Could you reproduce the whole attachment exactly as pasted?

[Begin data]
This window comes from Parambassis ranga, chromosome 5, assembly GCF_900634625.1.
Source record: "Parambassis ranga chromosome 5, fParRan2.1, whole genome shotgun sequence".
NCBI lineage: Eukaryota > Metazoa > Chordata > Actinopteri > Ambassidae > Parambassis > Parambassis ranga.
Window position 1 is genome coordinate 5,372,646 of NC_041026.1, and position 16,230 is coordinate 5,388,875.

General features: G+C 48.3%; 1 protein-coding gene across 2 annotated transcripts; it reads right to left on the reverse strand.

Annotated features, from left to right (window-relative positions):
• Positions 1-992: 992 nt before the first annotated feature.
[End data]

This window comes from Parambassis ranga, chromosome 5, assembly GCF_900634625.1.
Source record: "Parambassis ranga chromosome 5, fParRan2.1, whole genome shotgun sequence".
NCBI lineage: Eukaryota > Metazoa > Chordata > Actinopteri > Ambassidae > Parambassis > Parambassis ranga.
Window position 1 is genome coordinate 5,372,646 of NC_041026.1, and position 16,230 is coordinate 5,388,875.

General features: G+C 48.3%; 1 protein-coding gene across 2 annotated transcripts; it reads right to left on the reverse strand.

Annotated features, from left to right (window-relative positions):
• Positions 1-992: 992 nt before the first annotated feature.